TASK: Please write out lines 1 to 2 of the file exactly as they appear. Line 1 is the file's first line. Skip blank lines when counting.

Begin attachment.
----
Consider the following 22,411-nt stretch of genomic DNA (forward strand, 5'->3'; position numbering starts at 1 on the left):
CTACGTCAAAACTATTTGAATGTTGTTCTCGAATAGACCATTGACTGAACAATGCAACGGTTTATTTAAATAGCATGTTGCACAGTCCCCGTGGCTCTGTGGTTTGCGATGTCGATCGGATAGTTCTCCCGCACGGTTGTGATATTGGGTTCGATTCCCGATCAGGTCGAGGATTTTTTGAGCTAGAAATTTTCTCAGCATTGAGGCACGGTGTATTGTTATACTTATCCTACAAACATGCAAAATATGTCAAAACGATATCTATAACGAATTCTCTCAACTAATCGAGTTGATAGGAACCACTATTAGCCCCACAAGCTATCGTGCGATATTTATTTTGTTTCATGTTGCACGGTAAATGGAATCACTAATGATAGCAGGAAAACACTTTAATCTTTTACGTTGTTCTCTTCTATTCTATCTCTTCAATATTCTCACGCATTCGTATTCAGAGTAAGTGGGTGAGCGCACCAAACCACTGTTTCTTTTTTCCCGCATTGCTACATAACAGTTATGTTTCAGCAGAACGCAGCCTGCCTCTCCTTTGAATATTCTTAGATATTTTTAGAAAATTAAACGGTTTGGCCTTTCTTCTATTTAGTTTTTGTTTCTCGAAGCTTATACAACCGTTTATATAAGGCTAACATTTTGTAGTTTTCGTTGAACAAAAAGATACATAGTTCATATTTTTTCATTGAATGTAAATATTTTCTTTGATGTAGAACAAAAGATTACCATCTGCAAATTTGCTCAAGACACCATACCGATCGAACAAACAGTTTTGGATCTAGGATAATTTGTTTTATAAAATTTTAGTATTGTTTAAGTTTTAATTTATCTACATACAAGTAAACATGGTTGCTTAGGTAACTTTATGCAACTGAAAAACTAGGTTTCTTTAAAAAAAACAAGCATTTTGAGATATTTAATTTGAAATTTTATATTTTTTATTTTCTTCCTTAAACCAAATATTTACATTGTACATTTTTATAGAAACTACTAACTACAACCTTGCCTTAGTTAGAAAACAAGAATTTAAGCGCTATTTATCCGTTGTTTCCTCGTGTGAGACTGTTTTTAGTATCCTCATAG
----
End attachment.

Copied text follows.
Consider the following 22,411-nt stretch of genomic DNA (forward strand, 5'->3'; position numbering starts at 1 on the left):
CTACGTCAAAACTATTTGAATGTTGTTCTCGAATAGACCATTGACTGAACAATGCAACGGTTTATTTAAATAGCATGTTGCACAGTCCCCGTGGCTCTGTGGTTTGCGATGTCGATCGGATAGTTCTCCCGCACGGTTGTGATATTGGGTTCGATTCCCGATCAGGTCGAGGATTTTTTGAGCTAGAAATTTTCTCAGCATTGAGGCACGGTGTATTGTTATACTTATCCTACAAACATGCAAAATATGTCAAAACGATATCTATAACGAATTCTCTCAACTAATCGAGTTGATAGGAACCACTATTAGCCCCACAAGCTATCGTGCGATATTTATTTTGTTTCATGTTGCACGGTAAATGGAATCACTAATGATAGCAGGAAAACACTTTAATCTTTTACGTTGTTCTCTTCTATTCTATCTCTTCAATATTCTCACGCATTCGTATTCAGAGTAAGTGGGTGAGCGCACCAAACCACTGTTTCTTTTTTCCCGCATTGCTACATAACAGTTATGTTTCAGCAGAACGCAGCCTGCCTCTCCTTTGAATATTCTTAGATATTTTTAGAAAATTAAACGGTTTGGCCTTTCTTCTATTTAGTTTTTGTTTCTCGAAGCTTATACAACCGTTTATATAAGGCTAACATTTTGTAGTTTTCGTTGAACAAAAAGATACATAGTTCATATTTTTTCATTGAATGTAAATATTTTCTTTGATGTAGAACAAAAGATTACCATCTGCAAATTTGCTCAAGACACCATACCGATCGAACAAACAGTTTTGGATCTAGGATAATTTGTTTTATAAAATTTTAGTATTGTTTAAGTTTTAATTTATCTACATACAAGTAAACATGGTTGCTTAGGTAACTTTATGCAACTGAAAAACTAGGTTTCTTTAAAAAAAACAAGCATTTTGAGATATTTAATTTGAAATTTTATATTTTTTATTTTCTTCCTTAAACCAAATATTTACATTGTACATTTTTATAGAAACTACTAACTACAACCTTGCCTTAGTTAGAAAACAAGAATTTAAGCGCTATTTATCCGTTGTTTCCTCGTGTGAGACTGTTTTTAGTATCCTCATAG